It was a strong improvement for Salazar, who issued a career-high tying six free passes in his last outing, a five-inning no-decision against the Houston Astros, despite allowing just one run on four hits while striking out ten.
Price had it out for his starter Simon (1-4, 10.34), who dug an early hole and then paid the price to eat up some innings on the mound with the game out of hand. He lasted just four and one-third innings, allowing ten runs on 14 hits. He walked one and struck out two.
GETTING SOME WORK
Francona went to Bryan Shaw with one out in the eighth inning. He threw eight pitches (five strikes) to retire both batters he faced. Cody Allen worked the ninth in the blowout, allowing one walk and one strikeout while getting some work in after the massive scoring onslaught from his offensive teammates in the last two games.
“We wanted Shaw and Cody to pitch,” said Francona, “but not too much.”
DAVIS ON FIRE
Davis, batting ninth in the lineup after leading off on Monday, continued to be a force after ending his 0-for-19 slump that he took into the series. He was 3-for-3 on Tuesday, scored four runs, drove home three, and added a pair of walks on the night. He was 5-for-7 in the series with six runs scored and four RBI.
“Just trying to keep my body ready and do what I need to do and stay young,” shared Davis about his ability to effect the lineup while on the radio postgame show after Tuesday’s win. “I live a pretty slow life. It’s pretty boring. I wake up and pretty much go to the ball park and do it again.”
JOIN THE HIT PARADE
For the second straight night, every Indians starter had at least one hit in the ball game. The Indians offense scored 28 runs on 36 hits in the two-game series against the scuffling Reds.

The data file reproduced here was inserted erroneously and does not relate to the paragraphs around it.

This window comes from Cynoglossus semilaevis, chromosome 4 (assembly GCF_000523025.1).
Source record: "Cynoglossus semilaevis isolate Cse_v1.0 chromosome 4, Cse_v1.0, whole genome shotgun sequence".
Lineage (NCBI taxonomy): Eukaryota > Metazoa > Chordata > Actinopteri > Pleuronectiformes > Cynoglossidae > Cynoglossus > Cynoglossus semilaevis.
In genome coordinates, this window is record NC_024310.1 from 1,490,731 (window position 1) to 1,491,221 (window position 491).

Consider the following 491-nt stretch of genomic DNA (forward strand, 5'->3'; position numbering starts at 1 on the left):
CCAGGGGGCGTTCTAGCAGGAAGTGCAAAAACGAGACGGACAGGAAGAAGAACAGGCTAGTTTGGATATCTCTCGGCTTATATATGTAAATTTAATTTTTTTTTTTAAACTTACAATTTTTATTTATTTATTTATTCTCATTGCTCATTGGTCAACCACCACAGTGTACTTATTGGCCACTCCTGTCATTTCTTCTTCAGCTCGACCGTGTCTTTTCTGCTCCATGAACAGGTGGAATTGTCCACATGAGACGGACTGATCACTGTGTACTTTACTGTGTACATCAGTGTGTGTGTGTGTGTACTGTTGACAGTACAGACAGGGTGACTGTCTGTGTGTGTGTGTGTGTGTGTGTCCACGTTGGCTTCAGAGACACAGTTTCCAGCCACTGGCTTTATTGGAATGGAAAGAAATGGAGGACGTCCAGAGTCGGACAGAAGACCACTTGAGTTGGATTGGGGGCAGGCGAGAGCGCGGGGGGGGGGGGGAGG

Davis was an ignitor for the Indians lineup in the ninth spot on Tuesday with his three-hit game, but his efforts were matched by Lindor’s three hits (one single, two doubles) and Chisenhall’s 3-for-4.
“We did it kinda one through nine,” said Francona. “Everybody chipped in and got some hits and took some walks and it allows us to be aggressive on the bases and good things happened. It’s kinda rare so you take it and enjoy it. We’ll move on quickly because we gotta play them again tomorrow.”
WE GOT THE RUNS
Just one night after putting up innings of three, four, and five runs, the Indians repeated the feat on Tuesday. They scored four runs in the second and three in the third before tacking on five runs in the fifth inning to blow the gates wide open.
“I definitely think we are battling,” said Davis. “I know every player seems like they’re going up there not giving in and they’re fighting, not making any easy outs, not giving away at bats, and that’s a real key.”
After scoring just 31 runs over their previous nine games (three series total with Kansas City, Houston, and Minnesota), the Indians scored 28 runs in the two-game series with the Reds.
TWELVE IS A LUCKY NUMBER
With 15 on Monday and 13 more on Tuesday, the Indians scored a dozen or more runs in consecutive games for the first time since August 20 and 22 of 2000.
DELABAR SERVING UP RUNS ON A PLATTER
Reds reliever Delabar had a night to forget on the mound. He retired just Lindor on a strikeout and walked all five of the other batters he faced, including the final four with the bases loaded. He was charged with a pair of earned runs, while several more went to the Reds starter.
Chisenhall returned to the Indians lineup in a big way after missing the weekend series with the Minnesota Twins and the series opener with the Reds on Monday. He had three hits with two runs scored and an RBI, powered by two doubles. He now has four doubles and four RBI on the season and boosted his batting average to .291.
Cody Anderson was optioned to Triple-A Columbus to make room on the roster for Chisenhall.
CLEVINGER’S MAGICAL MAY CONTINUES ON WEDNESDAY
Clippers pitcher Mike Clevinger will be recalled from Columbus on Wednesday to make his Major League debut against the Reds as the two teams move their series to Cincinnati. A corresponding roster move will need to be made in order to add Clevinger to the 25-man roster. The right-hander will make that debut at Great American Ball Park in Wednesday’s 7:10 PM ET start. He was 5-0 with a 3.03 ERA in seven starts at Triple-A.
Left-hander Brandon Finnegan (1-2, 4.40) will start for the Reds.
Photo: Leon Halip/Getty Images